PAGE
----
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Careers In Radiation Therapy Jobs: Common Questions About The Industry

With many fine details involved when it comes to radiation therapy jobs, there are certain questions that we took the time to address and answer.


Most medical careers provide you with highly rewarding opportunities to help others, and in so doing also ensure that you’re able to forge a career path that you can take meaning and purpose from.  Not many careers can say that, and you’ll find that there’s a ton of potential within the medical industry.  However, you’re also going to find that with certain paths like radiation therapy jobs, there’s a ton of technical information that you have to be trained on, because of the science involved in what you’re doing.

At their core, all doctors working in hospitals anywhere are really scientists, as they practice and make diagnoses as well as treatments based upon actual scientific knowledge.  That means you are looking at a lot of schooling and training to be able to hone your trade.  But the tradeoff is that most radiation therapy jobs pay extremely well, and there’s a certain amount of job security involved as well, when you’re better and better at your job.

Of course you’re going to have a few questions when it comes time to choose a career path, so here are the most common involving radiation therapy careers:

1) What does a radiation therapist do?

This is the main question that you want to fully understand before getting an education, so that you can ensure you’re looking into the type of job that you’re going to enjoy.  But basically radiation therapy jobs entail helping treat cancer patients with specifically targeted radiation. Utilizing a tool called a linear accelerator, you’re able to actually bath a cancerous tumor and affected area with radiation which in turn pulverizes the cancerous cells causing the tumor to shrink or disappear altogether.  That’s because of the ions that are stimulated by the radiation, causing a detrimental effect to the cancer cells.

For many types of cancer this is actually the chief type of treatment and this suffices when something like surgery and other options just won’t do.  But it takes special training because obviously radiation is terrible for the body in general.  That means it has to be specifically targeted and controlled, and there’s actually only so much radiation the body can encounter before it will start to break down all of your cells.  It’s the job of a radiation therapist to keep this procedure as safe as humanly possible for the patient.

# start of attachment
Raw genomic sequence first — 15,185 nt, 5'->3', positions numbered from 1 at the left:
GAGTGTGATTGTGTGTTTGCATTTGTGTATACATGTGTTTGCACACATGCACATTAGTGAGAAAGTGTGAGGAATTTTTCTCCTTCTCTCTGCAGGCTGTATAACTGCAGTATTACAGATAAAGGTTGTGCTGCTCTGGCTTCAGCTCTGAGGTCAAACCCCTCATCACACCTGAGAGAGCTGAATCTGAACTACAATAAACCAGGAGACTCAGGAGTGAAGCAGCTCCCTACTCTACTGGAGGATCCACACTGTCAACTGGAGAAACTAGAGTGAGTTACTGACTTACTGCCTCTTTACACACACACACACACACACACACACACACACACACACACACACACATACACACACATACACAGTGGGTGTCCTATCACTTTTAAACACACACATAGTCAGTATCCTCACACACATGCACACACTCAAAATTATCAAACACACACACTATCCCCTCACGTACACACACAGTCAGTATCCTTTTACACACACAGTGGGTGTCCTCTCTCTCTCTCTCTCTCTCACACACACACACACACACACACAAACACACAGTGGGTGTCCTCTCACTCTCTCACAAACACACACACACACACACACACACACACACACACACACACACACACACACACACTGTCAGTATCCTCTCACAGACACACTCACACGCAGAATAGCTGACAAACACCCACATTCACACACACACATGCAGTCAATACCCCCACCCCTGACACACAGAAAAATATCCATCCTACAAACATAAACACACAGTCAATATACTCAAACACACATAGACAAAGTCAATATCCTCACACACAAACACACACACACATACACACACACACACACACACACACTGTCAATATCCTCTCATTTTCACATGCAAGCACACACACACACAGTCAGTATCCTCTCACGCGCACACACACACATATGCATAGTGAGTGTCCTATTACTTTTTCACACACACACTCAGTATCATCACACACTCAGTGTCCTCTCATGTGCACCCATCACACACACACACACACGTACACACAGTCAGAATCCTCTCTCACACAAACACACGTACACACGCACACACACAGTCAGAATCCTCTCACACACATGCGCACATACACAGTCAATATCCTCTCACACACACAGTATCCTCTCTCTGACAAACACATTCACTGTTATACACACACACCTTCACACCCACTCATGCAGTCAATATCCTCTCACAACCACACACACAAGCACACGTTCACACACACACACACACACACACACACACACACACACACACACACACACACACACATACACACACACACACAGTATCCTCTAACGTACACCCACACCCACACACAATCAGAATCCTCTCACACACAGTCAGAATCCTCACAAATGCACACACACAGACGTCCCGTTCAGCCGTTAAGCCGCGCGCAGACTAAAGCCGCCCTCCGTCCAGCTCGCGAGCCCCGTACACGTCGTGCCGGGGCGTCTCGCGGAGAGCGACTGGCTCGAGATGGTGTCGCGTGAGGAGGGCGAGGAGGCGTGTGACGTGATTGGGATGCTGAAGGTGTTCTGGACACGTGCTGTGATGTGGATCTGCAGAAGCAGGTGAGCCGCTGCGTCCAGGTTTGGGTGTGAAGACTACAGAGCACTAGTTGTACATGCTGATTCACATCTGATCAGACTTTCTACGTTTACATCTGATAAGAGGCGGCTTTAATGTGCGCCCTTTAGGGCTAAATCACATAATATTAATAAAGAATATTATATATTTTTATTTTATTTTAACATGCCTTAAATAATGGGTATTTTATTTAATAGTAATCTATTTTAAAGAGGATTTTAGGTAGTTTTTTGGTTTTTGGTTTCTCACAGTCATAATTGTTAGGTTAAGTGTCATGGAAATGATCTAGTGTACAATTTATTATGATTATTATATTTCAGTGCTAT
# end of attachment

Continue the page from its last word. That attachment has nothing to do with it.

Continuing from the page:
2) What are the educational requirements?

While like many other forms of medicine you may be expecting this to have a lengthy or complicated career education process, you’ll find that radiation therapy degrees are not that hard to attain.  In fact, what you will find is that in most cases you only need to get an associates degree or even a bachelor’s degree to fully understand the science and find a job.  However, if you want to move higher up the ladder, like into a radiologist position, you will have to take your education much further.

3) Is certification necessary?

When you’re talking about anything to do with the medical field, a common question is whether or not you’re going to need a license in order to practice.  Because in radiation therapy jobs you’re going to be directly advising and talking to the patient, you will find that you do in fact need to have a license to show that you’re an expert on everything to do with the process.  This way, you can communicate through doctor and patient, and ensure that you’re able to explain and comfort when using the machine.

4) How much do radiation therapy careers pay?

While salary can fluctuate depending upon where you are, it’s important to first realize that this is the largest major contributing factor.  For example, if you work in a busy hospital in a major city like New York, more patients equals more money coming into the hospital, and therefore higher paying jobs as a direct result.  But if you work in a smaller local community, even at their major hospital you’re just not seeing as many people, and therefore you’re not running into the same salary options.

But you will find the median radiation therapy salary anyone can expect usually falls around $60,000 and has potential to rise from there the more experience that you have. Remember that this can be a great way to make some money while going for your radiology degree, so it’s something to consider also as a stepping stone to the really high paying work.

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